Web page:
Though I have not read works by Paul de Man, a book review of a recent work on him makes compelling arguments as to the facets of fame, the idolatry of the one in the spotlight. As the article was shortened since it first appeared, it is necessary to explain that in the form in which I read it, we were told that the author Evelyn Barish writes in The Double Life of Paul de Man that character is fate (a Heraclitean pronouncement) and that she associated the lies of the individual to the theoretical lack of commitment to meaning. Perhaps the latter is the sign of the times. This is already suggested in Tolstoy's Death of Ivan Ilyich wherein a pitiable judge, on falling ill, becomes a victim of his own lack of humanity and that though as a child he knew better, he grew into a hypocrite because everyone else acted such and it was the thing to do. To maintain his position of wealth, he grew a second face and almost lost his own (barely regained by his screams in the months leading up to his death). Ours is the age of that which is hidden - what, after all, has money become? The great man of this age is undecided and elusive in his words. To return to Heraclitus, that which is hidden is to be expected - this is the idea in his most famous phrase (not very well translated). Perhaps to deny this aspect of reality is to become willingly blind and extremist to the point of the denial of all fixed meaning, as opposed to understanding that we can understand some things.
For example, the book review (originally) noted Man's belief that the meaning of a text cannot be reached. Gadamer has addressed this idea and argued that there is a great difference between reaching a text through a qualified interpreter and a less or unqualified one. Not everyone agrees about the potential for meaning, as testified to in the comments to said book review. In fact, some people get very emotional over this issue which does not help further discussion.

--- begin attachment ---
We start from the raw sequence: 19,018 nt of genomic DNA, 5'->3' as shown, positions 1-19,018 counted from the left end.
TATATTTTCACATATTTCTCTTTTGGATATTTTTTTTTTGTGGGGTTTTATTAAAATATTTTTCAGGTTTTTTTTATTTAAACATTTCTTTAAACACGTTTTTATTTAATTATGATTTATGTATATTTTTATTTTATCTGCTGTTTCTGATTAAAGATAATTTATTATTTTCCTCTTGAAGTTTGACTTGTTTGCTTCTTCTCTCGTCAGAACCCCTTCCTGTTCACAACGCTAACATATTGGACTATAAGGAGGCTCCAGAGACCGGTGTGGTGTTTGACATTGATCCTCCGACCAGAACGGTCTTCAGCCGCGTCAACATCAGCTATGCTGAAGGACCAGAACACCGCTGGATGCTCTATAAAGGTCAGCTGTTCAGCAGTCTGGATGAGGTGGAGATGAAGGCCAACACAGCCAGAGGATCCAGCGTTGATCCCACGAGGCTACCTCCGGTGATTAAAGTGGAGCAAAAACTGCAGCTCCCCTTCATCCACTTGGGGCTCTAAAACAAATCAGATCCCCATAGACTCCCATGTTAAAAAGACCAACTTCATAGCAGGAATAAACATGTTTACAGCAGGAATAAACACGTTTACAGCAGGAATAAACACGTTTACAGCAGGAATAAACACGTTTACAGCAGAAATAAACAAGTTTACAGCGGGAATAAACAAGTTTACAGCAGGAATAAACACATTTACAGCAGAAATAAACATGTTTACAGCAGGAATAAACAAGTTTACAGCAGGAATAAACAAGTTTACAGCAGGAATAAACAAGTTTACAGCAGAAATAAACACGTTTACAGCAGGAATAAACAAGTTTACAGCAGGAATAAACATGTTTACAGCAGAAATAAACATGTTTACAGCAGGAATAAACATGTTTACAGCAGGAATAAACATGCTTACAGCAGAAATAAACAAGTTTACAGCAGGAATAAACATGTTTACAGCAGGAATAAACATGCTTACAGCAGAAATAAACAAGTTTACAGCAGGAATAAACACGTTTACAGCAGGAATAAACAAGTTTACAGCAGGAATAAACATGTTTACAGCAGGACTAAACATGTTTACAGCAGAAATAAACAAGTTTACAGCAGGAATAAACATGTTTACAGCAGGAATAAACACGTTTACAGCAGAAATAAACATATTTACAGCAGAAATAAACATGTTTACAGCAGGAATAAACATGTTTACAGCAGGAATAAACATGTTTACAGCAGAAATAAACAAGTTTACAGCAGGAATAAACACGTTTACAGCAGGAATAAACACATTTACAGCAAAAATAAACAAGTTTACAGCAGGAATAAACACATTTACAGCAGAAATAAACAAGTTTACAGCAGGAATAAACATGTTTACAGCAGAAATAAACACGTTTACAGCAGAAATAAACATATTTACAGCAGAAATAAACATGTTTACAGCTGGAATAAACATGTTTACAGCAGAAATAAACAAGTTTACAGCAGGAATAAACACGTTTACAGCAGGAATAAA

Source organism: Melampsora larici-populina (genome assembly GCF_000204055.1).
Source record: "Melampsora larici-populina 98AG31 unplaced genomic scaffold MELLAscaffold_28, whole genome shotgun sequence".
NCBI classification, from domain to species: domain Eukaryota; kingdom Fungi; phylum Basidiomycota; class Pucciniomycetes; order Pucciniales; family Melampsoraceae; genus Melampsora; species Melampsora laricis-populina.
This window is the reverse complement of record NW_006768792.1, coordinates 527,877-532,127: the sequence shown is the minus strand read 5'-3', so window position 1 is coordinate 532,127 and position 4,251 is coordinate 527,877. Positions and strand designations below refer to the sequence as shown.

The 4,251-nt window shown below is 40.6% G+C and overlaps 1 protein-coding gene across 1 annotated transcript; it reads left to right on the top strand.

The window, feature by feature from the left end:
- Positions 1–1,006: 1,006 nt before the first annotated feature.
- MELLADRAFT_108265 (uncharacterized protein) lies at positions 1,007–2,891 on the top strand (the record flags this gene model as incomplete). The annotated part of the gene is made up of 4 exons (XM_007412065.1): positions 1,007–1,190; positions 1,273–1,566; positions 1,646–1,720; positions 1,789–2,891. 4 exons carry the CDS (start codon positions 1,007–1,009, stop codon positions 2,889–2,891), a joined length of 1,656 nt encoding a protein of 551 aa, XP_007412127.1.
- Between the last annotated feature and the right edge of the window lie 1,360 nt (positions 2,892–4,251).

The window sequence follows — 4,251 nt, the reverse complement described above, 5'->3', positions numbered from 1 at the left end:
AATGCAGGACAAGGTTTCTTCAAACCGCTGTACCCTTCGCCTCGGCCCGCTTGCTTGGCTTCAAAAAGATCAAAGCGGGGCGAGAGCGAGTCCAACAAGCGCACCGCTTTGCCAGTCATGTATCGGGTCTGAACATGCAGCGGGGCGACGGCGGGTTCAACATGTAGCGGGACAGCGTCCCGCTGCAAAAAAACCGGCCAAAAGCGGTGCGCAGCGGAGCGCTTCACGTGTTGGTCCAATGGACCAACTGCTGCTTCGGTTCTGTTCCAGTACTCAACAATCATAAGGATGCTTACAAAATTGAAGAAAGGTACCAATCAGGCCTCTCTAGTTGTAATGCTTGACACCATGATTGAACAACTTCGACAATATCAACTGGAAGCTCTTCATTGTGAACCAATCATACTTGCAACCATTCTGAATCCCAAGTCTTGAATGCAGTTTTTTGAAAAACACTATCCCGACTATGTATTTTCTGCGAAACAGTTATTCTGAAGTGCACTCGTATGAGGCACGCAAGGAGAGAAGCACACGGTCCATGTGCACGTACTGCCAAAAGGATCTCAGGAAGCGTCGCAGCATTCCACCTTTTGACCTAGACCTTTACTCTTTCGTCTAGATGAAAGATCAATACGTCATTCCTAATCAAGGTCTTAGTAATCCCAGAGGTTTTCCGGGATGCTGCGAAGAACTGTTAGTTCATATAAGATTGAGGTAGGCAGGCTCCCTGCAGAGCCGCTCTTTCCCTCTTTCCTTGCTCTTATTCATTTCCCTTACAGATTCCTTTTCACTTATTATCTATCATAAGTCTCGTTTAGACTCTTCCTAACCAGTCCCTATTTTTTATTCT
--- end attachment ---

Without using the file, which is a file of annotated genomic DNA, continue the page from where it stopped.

In the review, Barish is quoted as writing: "People want a kind of messiah ... Most of the time we don't know what we're doing. When someone comes along and seems to have it right or to be very clear and very intelligent and immensely seductive, intellectually and personally, we say 'Right, let's go that way.'" If this is true, while we may dispute the validity of the great man myth, it does no good to deny its power.
As I mentioned Tolstoy earlier, I might also bring him into this question, being a man who also had disciples, though they seem to have disbanded for the most part on his death. There is a text written by a now canonised saint of the Orthodox church that calls him both a prophet - for addressing in so much of his writing the idea that there is no such thing as a great man - and also explains the reasons for his excommunication by the Holy Synod in Russia, in that author's words, for having wanted Christianity or life in general to begin again, an idea which consequently denies Christ and ignores the problem of Cain and Abel who were the type of more primitive and simple man that Tolstoy glorified. I like this illustration because while the very text I citing argues that the better idea is for mankind to work together (rather alike the sentence by Zweig that it is man and zeitgeist - possibly the 'waiting to happen' - that comes together for something good), it also does not deny the importance of the work of the individual mind. It is an attempt to walk the middle ground, which one is wont to remember will always mean being criticised by both sides, not just one.
The zeitgeist, however, is elusive and sometimes best understood in retrospect, just like the spirit of one's own youth, always turning depending on perspective rather like what Halbwachs' work on memory teaches. And to those who say this changing perspective is testimony to the fact that understanding is ephemeral one wonders about whether one's freedom is denied to be a man and take a stand, possibly being be wrong but at least as such having the chance of learning to be right. Maybe we have lost the freedom to live in the sense that to live on indecision is no life but abstract worrying. Common sense would teach that, had it not been declared redundant by Kant. That's why it would be better to be a peasant than Ivan Ilyich. Neither man can go back to the beginning, but one has not denied who he is. If we accept that there is a great man to an age who picks up on the good ideas 'waiting to happen' who is this man to the people without so much power and money? Without the great man, this answer could be education or journalism.